Australia

Australia is in the Southern Hemisphere.

The official name of Australia is the Commonwealth of Australia, as it includes the mainland of the Australian continent, the island of Tasmania and many other smaller islands in the Indian and the Pacific oceans.

Before the first European settlements in the late XVIIIth century, Australia was inhabited by Aboriginals for more than 40,000 years.

It was first discovered by Dutch explorers in 1606, but the Eastern part of the mainland was claimed by the British in 1770. Many convicts were deported there and the number of inhabitants increased constantly, leading to the exploration of the mainland and the establishment of independent colonies.

On 1st January 1901, the six colonies federated into the Commonwealth of Australia.

There are more than 22 million inhabitants today. Most of them still live in the Eastern states. 75% live in big cities.

 

 

Who are the Aboriginals?

Between 42,000 and 48,000 years ago, South-East Asian explorers settled in Australia.

They were hunter-gatherers who adapted to their new environment. They formed semi-nomadic communities that moved as the seasons changed.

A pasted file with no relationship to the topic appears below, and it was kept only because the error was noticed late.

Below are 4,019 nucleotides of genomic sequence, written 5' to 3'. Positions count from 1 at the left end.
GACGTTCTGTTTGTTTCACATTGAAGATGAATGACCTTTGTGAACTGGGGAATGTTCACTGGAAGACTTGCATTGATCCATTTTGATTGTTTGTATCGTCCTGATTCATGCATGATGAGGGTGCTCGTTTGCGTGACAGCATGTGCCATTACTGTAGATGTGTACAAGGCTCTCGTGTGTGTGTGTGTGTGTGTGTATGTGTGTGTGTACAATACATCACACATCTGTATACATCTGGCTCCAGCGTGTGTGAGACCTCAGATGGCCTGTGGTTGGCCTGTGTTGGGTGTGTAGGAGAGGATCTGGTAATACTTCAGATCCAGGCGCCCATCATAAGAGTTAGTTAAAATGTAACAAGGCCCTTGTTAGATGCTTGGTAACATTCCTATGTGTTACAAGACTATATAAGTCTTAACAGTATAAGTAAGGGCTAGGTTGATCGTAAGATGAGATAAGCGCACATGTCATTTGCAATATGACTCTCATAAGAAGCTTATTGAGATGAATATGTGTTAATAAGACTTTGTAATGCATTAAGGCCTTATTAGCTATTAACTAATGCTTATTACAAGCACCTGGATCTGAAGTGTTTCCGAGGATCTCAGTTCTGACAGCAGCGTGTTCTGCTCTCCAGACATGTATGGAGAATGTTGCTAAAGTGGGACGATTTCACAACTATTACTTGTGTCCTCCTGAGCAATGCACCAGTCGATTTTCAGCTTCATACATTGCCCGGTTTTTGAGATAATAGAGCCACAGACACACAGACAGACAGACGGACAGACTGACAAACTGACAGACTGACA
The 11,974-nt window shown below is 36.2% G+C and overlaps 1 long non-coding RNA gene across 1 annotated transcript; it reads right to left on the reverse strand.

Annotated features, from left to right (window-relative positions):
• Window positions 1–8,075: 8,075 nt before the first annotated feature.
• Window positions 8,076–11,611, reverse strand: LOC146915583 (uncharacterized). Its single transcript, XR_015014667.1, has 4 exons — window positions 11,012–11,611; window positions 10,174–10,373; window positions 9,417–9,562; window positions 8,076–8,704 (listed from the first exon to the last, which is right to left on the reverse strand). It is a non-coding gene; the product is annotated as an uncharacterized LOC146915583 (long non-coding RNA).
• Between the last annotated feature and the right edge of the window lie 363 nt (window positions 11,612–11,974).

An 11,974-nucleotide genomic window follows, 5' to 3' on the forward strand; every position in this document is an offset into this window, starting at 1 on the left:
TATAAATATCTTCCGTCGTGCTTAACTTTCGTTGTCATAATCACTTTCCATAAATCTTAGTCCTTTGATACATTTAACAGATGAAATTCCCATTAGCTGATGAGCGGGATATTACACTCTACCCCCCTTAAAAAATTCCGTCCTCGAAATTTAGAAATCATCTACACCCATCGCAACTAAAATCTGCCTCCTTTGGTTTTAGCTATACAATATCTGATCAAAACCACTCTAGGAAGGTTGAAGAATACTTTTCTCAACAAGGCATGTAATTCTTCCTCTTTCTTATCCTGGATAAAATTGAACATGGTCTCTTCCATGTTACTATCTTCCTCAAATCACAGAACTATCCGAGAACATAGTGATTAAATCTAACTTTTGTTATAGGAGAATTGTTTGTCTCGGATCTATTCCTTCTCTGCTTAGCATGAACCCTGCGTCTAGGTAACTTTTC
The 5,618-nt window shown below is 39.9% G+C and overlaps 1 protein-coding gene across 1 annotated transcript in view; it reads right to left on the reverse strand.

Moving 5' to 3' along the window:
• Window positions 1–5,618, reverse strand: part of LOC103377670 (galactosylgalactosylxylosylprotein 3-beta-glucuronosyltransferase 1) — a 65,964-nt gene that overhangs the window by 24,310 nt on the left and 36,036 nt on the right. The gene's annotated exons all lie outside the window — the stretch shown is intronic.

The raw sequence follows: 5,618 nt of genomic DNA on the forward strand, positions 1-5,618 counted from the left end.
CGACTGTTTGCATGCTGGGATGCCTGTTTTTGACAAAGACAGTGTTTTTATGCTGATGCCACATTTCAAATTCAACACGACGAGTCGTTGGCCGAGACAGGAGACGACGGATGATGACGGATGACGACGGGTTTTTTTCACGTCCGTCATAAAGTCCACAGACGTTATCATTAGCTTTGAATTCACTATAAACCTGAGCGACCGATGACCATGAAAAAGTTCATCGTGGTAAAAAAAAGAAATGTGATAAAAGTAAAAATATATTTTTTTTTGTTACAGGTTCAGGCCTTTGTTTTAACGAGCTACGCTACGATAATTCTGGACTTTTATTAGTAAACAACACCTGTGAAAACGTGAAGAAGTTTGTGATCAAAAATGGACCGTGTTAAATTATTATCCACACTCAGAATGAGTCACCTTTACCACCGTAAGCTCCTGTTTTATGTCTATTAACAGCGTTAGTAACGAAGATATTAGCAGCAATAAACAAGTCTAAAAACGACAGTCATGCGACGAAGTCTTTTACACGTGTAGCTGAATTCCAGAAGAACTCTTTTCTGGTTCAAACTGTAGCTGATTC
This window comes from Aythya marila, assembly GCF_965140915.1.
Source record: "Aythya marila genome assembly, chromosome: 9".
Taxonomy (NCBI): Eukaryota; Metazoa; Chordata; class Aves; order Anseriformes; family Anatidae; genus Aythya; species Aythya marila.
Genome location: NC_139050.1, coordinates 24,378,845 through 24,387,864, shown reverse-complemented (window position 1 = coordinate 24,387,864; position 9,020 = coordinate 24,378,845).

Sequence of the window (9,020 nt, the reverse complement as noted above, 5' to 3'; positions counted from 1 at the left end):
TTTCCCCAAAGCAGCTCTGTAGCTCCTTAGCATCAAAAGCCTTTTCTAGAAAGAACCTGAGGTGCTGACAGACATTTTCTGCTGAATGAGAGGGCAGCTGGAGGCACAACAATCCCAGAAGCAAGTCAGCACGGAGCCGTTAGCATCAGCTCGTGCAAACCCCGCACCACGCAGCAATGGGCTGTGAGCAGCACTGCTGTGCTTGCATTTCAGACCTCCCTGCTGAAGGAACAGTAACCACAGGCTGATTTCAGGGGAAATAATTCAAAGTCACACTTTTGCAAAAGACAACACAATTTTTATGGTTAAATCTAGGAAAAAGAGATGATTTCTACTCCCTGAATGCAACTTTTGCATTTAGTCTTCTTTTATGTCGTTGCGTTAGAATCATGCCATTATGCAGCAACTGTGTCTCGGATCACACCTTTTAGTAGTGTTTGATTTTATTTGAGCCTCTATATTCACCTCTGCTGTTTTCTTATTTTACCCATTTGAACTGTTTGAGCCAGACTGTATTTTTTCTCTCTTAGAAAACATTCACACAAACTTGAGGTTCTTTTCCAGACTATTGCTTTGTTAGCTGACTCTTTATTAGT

Each community has its own oral culture, traditions and language. As a result, there are about 200 languages currently in use among them. Fortunately, Aboriginal people speak English too!

There were more than 315,000 Aborigines at the beginning of the XVIIth century but many died because of European epidemic diseases such as tuberculosis, smallpox and measles.
Moreover, the growing white population deprived them of their land and water resources when rural lands were turned into meadows for sheep and cattle.

Their total population decreased dramatically. Until the 1960s, their basic rights were not often respected. But things started to change little by little from then on, leading to a Motion of Reconciliation in 1999, naming mistreatment of Indigenous Australians as the most “blemished chapter in their national history”.

Aborigines have sacred lands, especially in the Northern Territory, such as Ayers Rock, Uluru in the local dialect.

Fauna and flora

Most of Australia is semi-arid or desert, but is home to a wide diversity of plants and animals, most of them being endemic species, which means that they only exist there. Everybody has heard of eucalyptus trees, koalas, kangaroos and wombats. 

A koala holding onto a eucalyptus tree with its head turned so both eyes are visible

Numerous protected areas have been created to preserve unique species threatened by human activities. Climate change has become a major concern in Australia, as  major flooding usually follows drastic periods of drought.

 

Capital city : Canberra
Largest city : Sydney
Official language : none, but English is the national language.
State religion : none
Governement : Federal parliamentary + constitutional monarchy 

YouTube Preview Image

Back to Home page
Back to Unit 4

 

Leave a Reply